Over the last several years, at some point during Advent, I have found myself all of a sudden to be irritable, snappy, angry, exhausted. It surprises me each year, without fail, and then I sort of wake up and remember what’s going on. Oh yeah. It was right before Christmas, several years ago, that I had one of the worst weeks of my life. My body remembers, even if my conscious mind doesn’t. Oh. There is grief here that I need to make space for. I have been rushing around, afraid that the grief would overwhelm me, telling myself that there wasn’t any time or space for sadness, telling myself that I need to manufacture joy.

And so, having had this realization, I take a deep breath, and I remember, and I acknowledge the grief that is there. This moment, this breath, is always a gift. I am a person, a human, and like all humans, I experience grief and sadness. They will not overwhelm me. In fact, they can exist right beside the joy. The grief and sadness have something to show me and teach me too.

Maybe there is something about this season that is particularly difficult for you. Maybe it brings up an old loss, or a reminder of a disappointment or struggle that seems highlighted in this time of togetherness and tradition. Maybe not. Either way, pausing for a moment to take a breath, to acknowledge and accept whatever emotions and realities are here with you this year- that’s always a gift. It’s a gift to me to have others to share that moment with.

Thank you for being here tonight to share that space. If the experience of grief intermingled with Christmas has taught me anything, it’s that God is present in that moment, in that space. God came to earth to share that space with us, to weep and mourn and rejoice right alongside us. God is here with us tonight. So let us take a deep breath together, a moment of quiet this Christmas.


I have a lot of affection for the author of the Gospel of John, in a lot of ways. Some scholars think that this Gospel was actually written and edited by a community over time, which makes sense to me. They must have been a smart group, one that liked poetry and big ideas, maybe one that bore some resemblance to this group, I don’t know. This is one of the most beautiful pieces of poetry in our tradition. It puts into gorgeous words one of the crucial ideas of our faith- that God came here to dwell with us, as a human.

I wonder, though, if the beauty of the language doesn’t sometimes obscure how radical the thing it is trying to convey is. God- the God of mystery and metaphor and poetry- came into the world, this world, and all that that involves- mess and dirt and confusion and mundane tasks and boredom and pain and grief.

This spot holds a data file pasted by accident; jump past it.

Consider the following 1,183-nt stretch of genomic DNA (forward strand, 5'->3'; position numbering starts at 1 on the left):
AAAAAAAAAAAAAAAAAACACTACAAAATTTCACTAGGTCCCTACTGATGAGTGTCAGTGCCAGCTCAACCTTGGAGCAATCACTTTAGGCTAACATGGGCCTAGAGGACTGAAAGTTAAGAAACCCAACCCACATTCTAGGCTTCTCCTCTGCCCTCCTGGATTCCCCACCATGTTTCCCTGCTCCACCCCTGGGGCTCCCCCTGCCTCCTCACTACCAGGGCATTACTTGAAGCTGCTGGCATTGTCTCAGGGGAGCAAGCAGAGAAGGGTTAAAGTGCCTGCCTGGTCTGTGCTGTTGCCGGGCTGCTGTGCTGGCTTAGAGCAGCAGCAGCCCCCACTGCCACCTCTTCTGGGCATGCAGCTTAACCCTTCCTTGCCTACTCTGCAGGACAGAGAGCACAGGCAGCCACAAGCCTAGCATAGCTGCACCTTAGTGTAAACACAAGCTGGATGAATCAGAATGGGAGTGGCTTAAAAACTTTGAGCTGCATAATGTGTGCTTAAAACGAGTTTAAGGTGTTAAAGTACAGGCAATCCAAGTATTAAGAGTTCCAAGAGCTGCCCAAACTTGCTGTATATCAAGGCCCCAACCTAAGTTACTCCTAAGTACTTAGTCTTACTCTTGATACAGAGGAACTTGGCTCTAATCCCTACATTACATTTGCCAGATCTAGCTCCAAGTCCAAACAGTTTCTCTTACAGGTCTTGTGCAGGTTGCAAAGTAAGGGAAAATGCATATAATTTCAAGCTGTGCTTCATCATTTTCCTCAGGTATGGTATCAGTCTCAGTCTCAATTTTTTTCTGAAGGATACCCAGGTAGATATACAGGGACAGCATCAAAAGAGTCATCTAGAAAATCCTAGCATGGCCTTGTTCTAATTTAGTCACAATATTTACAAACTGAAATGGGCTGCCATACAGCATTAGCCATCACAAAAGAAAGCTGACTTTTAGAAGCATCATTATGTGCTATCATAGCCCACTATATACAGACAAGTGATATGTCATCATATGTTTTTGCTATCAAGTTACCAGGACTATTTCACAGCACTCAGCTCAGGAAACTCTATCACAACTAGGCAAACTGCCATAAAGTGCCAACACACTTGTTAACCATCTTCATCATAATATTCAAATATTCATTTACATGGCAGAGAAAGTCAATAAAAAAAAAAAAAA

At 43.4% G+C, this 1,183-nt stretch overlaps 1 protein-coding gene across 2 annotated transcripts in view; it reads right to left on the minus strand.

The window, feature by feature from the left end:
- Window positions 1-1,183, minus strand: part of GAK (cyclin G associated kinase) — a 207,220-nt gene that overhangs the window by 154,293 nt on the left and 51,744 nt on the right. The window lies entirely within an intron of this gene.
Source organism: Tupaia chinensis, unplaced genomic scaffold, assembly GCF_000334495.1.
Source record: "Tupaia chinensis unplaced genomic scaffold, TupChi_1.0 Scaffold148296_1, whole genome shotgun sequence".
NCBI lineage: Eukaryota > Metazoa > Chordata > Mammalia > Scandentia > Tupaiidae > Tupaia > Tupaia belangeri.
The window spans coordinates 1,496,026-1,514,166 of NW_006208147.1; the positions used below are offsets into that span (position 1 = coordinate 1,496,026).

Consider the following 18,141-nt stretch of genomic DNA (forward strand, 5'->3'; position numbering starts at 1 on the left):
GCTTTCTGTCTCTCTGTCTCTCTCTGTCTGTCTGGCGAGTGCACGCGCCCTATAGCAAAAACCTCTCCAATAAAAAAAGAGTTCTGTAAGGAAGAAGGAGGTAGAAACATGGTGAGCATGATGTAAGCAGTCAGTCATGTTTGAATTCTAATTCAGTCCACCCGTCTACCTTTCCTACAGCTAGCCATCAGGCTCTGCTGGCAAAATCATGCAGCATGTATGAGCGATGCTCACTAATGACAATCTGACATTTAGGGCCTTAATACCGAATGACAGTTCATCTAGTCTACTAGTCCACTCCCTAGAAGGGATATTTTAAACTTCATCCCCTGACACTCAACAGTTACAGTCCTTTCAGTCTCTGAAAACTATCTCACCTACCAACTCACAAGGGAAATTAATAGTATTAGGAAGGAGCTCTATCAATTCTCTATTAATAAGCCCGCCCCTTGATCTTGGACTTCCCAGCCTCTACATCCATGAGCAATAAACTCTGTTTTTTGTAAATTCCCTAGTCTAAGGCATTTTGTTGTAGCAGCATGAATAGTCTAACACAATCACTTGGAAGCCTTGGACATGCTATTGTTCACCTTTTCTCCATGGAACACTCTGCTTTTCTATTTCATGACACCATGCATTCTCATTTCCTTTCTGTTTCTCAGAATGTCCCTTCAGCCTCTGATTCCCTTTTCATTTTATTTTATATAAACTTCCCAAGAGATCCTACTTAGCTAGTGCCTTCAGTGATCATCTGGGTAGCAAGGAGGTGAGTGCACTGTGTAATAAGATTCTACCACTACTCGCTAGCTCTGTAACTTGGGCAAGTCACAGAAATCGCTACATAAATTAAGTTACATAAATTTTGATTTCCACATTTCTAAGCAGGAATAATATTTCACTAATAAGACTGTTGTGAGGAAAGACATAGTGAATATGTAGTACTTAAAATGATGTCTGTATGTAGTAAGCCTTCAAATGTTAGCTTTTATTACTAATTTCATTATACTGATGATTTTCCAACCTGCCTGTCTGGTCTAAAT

I know it has been at times of grief and sadness that I’ve grasped a piece of that mystery most concretely. Big ideas and poetry and metaphor have their place in grief and healing, for sure. But at least for me, when I’m sad or in pain, I really want someone to bring me something warm, someone to give me a hug, someone to sit next to me. Words don’t help that much, but if I want any words at all, I want the words of someone who has been where I have been before, or who knows me well enough to know what might make me smile or feel comforted. Someone who I know will be present with me through the messiness of grief. Someone who I knew will stay with me- someone I trust enough to know I don’t have to say something impressive or interesting to make them stay.

And so, in this beautiful poem, we hear of a God who was willing to enter that space with us- who came to experience the messiness of being human, including grief and confusion and sadness, even helplessness, as a baby, giving up control to join us fully in it.

That is pure gift. We don’t have to manufacture joy, or be interesting, or perfect- Jesus has already come to join us here. Jesus is with us. Jesus will one day come back to complete the work, and bring us into the fullness of his life and love, where there is no more sorrow or death or pain or grief. We hope for that day. But in this time of long nights, we can also rest, knowing that Jesus is with us now, that Jesus knows grief and sadness too. That Jesus doesn’t need us to be any more than human, because Jesus was fully human too. In the name of Jesus, the Word made flesh, let us be at peace.